Three more incidents occurred in Southern California, and included two Crespi students, a teen from St. Jane Frances Dechantal, an unknown teen-age boy and the person who was the subject of the tip called into the hotline, O'Neill said.
Deacon Richard Morgan at the North Hollywood church said Savino hasn't been at the parish for a couple of decades.
``I was absolutely stunned,'' Morgan said when he received a copy of the letter announcing the allegations. ``You hear about it in Boston and Miami, and it just seems to be coming closer and closer.''
At Crespi, teachers and students said they were shocked and confused by the allegations.
The popular priest was known for remembering students' names and achievements, his friendliness and sense of humor.
``I can't imagine him doing it. He was a real nice guy,'' said Cliff Yuguchi, 15, of West Los Angeles.
Matt Sarradet, 14, of Topanga Canyon, who was among a group of students playing ``Magic: The Gathering,'' a fantasy trading-card game, at a picnic table added, ``He was nice. He was energetic. Always into the school spirit; always trying to get everyone to participate. I'm gonna miss him.''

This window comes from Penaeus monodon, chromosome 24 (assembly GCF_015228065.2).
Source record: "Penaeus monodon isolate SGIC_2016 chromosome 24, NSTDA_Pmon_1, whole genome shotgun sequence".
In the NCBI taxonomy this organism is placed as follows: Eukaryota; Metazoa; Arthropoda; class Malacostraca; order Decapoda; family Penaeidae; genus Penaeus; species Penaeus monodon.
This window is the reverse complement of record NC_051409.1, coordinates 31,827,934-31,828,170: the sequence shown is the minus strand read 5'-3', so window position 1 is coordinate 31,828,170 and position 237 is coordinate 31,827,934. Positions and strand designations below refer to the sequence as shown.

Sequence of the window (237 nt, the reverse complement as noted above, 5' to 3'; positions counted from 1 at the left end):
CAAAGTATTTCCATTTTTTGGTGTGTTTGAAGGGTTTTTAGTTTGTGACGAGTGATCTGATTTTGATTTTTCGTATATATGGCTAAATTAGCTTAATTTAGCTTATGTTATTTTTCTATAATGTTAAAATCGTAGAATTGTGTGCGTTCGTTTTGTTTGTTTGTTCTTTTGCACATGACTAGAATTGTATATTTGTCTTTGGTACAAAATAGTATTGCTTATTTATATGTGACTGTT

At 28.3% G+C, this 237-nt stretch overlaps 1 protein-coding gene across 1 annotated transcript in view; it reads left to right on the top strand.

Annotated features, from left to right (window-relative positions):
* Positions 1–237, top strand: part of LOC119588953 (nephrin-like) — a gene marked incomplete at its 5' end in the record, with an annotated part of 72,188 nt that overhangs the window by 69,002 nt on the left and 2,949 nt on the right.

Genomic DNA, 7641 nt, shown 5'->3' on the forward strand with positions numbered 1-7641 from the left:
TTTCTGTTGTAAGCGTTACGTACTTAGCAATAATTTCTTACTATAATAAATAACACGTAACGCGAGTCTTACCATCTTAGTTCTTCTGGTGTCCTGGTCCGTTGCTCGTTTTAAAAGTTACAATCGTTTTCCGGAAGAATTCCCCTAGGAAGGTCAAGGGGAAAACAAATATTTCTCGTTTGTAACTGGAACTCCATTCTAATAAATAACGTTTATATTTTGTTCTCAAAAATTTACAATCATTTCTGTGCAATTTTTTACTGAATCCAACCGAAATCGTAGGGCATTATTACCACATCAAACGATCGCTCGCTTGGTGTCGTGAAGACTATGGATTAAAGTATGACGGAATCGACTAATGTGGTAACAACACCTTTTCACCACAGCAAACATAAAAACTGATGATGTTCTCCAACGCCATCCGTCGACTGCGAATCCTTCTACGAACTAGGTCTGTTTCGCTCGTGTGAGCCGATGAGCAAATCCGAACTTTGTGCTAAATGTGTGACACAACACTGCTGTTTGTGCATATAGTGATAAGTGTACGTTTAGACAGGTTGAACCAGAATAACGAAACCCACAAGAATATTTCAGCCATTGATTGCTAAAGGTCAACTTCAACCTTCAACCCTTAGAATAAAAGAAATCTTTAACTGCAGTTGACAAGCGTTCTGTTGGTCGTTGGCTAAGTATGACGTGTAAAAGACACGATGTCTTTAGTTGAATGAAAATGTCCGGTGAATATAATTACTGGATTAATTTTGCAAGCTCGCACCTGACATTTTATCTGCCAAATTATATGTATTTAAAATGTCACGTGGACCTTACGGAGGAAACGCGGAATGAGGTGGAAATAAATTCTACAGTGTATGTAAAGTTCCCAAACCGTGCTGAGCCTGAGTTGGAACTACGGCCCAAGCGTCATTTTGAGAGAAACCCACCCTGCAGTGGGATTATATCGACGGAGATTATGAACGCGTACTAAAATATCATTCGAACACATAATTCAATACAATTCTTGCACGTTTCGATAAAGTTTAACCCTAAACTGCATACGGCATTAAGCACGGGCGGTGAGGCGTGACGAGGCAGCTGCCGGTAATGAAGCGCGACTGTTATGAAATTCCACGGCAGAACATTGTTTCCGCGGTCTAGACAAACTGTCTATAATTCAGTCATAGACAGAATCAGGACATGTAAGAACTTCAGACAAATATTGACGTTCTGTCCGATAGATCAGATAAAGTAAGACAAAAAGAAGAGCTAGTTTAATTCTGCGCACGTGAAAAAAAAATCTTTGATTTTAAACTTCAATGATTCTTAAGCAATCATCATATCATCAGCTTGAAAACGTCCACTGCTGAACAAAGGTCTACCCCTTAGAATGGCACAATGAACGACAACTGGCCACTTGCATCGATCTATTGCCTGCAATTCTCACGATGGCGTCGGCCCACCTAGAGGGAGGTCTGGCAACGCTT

Crespi spokesman the Rev. Joe Fitzgerald, alumni relations director and himself a former student, said Savino had been president since June 1, overseeing the entire operations of the school.
``We reached a point where it was time to communicate with the school as to what was going on. There is reason to believe there is something to substantiate the charge,'' Fitzgerald said.
Counseling was provided for students Friday afternoon following a 12:45 p.m. assembly, and also will be available Sunday between 1 p.m. and 4 p.m. at the high school.
The Rev. Augustine Carter, the founding principal of Crespi, will take over as acting president.
Savino, who was described in the letter as having been ``very cooperative'' with investigators, could not be reached for comment. A person at his home in Arleta said the priest had not been there in about a week.
O'Neill, the order's sexual misconduct advisory board spokesman, said Savino was contacted by his superiors over the weekend in Las Vegas, where he was attending a seminar on anger management, and subsequently interviewed when he returned.
Savino remains under ``daily, constant supervision'' with no contact with students nor any ministry duties until he can be evaluated for treatment at Southbound Institute in Toronto, O'Neill said.